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A 'Roujin' by Any Other Name

New anime focuses on people, not robots

By Richard von Busack

THE NEW FULL-LENGTH Japanese cartoon Roujin Z has the humanity missing from most high-tech anime. The film focuses primarily on the human beings that operate killer robots, rather than on the killer robots themselves. "Project Z" is a plan to face the problem of "a nation of wrinklies" (as a mean government official calls it): senior citizens who are demanding too much time and treasure in their upkeep. As a result, the government has developed what might be described as an atomic-powered geezer-tender--a computerized bed that ministers to their every physical need. The guinea pig for the first such machine is Takajawa, a near-comatose gapper. His intrepid young nurse Haruko, rightly suspecting trouble, tracks her former patient down, with the help of the other old boys in the nursing home. It turns out the Pentagon is using Project Z as a proto-cybernetics program, and that the innocent-looking computer bed is actually a transformer robot.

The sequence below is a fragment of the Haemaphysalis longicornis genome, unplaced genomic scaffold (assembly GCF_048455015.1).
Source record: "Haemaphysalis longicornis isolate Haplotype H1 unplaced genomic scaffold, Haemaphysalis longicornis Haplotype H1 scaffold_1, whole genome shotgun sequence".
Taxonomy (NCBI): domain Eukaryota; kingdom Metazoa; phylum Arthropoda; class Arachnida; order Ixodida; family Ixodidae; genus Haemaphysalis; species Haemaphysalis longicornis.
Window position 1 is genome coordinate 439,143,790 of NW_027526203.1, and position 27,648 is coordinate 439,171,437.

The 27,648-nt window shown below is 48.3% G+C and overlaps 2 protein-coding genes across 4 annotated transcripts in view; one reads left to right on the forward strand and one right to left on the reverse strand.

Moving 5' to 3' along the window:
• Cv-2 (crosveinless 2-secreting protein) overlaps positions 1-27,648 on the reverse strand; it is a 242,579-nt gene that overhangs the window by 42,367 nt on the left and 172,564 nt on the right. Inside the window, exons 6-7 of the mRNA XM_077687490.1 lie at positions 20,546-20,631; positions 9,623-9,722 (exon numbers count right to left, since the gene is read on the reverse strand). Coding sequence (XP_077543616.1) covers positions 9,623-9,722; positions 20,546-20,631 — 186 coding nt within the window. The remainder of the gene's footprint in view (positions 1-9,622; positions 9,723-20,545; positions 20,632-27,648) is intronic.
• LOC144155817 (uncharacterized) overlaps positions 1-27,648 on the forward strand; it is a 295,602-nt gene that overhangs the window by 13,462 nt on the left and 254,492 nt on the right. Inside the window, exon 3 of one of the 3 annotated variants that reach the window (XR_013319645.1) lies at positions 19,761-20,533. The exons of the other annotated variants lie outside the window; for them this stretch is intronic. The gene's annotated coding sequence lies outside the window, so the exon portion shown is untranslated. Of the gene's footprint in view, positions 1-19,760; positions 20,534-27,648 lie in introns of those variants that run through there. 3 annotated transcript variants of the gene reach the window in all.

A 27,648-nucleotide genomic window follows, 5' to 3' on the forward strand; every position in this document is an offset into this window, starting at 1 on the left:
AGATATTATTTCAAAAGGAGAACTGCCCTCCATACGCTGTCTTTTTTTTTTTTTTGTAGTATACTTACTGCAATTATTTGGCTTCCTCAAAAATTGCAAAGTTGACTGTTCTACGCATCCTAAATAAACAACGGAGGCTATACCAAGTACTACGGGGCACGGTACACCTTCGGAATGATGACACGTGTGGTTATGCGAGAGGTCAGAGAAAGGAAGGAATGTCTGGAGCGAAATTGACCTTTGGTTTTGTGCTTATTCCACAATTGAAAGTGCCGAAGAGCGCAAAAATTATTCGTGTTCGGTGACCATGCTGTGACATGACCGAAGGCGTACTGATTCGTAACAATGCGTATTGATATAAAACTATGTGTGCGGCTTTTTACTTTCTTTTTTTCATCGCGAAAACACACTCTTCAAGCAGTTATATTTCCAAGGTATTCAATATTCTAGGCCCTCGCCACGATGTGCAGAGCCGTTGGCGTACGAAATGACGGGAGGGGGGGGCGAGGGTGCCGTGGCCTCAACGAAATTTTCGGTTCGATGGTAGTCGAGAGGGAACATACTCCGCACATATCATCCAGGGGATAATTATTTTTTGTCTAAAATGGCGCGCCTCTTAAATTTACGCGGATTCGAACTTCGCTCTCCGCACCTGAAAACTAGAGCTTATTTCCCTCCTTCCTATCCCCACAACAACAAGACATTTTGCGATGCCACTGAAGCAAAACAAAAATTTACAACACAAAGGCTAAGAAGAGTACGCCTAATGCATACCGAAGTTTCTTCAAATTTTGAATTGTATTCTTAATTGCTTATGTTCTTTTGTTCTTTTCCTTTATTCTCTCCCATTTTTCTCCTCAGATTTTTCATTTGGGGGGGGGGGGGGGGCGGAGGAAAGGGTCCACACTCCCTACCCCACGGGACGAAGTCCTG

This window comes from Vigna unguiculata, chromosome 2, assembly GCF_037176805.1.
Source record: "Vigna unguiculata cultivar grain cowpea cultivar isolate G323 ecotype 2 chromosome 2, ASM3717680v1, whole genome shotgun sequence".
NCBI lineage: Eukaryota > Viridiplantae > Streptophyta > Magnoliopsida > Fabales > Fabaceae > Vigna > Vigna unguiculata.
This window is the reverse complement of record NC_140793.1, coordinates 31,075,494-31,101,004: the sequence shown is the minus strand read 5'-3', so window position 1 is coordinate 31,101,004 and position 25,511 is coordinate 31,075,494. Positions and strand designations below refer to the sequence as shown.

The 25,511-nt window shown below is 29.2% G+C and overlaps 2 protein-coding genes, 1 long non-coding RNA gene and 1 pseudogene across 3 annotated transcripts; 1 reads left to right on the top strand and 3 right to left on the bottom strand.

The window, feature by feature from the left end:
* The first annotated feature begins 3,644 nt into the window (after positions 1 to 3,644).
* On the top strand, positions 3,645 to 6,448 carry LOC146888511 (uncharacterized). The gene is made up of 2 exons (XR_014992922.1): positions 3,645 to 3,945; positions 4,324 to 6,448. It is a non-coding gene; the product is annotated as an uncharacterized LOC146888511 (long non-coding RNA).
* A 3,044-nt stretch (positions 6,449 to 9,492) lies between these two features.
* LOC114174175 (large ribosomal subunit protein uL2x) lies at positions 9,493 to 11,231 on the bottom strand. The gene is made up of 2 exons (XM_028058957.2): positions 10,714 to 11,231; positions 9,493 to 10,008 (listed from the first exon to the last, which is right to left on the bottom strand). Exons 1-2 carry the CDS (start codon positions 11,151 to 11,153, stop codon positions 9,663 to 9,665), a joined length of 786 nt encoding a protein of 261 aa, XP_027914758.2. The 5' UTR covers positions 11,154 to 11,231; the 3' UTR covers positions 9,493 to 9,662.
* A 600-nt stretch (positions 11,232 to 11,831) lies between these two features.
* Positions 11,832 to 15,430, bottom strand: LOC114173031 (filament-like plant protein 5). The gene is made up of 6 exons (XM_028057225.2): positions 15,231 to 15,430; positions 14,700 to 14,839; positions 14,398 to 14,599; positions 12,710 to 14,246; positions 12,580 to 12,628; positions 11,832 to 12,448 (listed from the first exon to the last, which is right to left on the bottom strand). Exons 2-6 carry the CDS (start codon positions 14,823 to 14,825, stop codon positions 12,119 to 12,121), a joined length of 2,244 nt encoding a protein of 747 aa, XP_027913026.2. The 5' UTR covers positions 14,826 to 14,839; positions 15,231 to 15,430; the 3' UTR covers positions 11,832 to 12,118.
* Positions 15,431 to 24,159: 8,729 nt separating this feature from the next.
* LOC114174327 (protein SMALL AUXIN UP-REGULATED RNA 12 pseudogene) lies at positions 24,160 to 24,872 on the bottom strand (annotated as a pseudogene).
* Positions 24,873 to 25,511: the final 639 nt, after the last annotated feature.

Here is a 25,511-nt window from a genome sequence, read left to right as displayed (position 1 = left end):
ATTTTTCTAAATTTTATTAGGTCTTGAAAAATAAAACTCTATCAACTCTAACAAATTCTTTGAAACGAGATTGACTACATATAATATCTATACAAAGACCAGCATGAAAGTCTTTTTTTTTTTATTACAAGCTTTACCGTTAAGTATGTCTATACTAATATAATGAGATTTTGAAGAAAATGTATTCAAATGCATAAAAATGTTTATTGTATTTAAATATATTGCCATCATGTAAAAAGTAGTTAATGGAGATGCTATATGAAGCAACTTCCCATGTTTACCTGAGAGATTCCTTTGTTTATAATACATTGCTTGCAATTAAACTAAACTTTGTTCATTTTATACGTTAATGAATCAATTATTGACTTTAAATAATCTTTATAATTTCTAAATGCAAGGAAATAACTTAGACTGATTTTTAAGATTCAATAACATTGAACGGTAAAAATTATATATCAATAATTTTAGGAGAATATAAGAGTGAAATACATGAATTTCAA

Elderly dick-wielding guys are a blind spot in my sense of humor, particularly when they're used to reinforce the message of filial piety; the cartoon combines coarseness with sentimentality. Still, Roujin Z has a story to tell, and some attempted emotional weight to it. The coarseness and the all-too-familiar fight scenes are forgivable for the way director Katsuhiro Otomo has come up with even the very basic characterization shown here.

Roujin Z (Unrated; 80 min.), an animated film by Katsuhiro Otomo.

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From the June 6-12, 1996 issue of Metro

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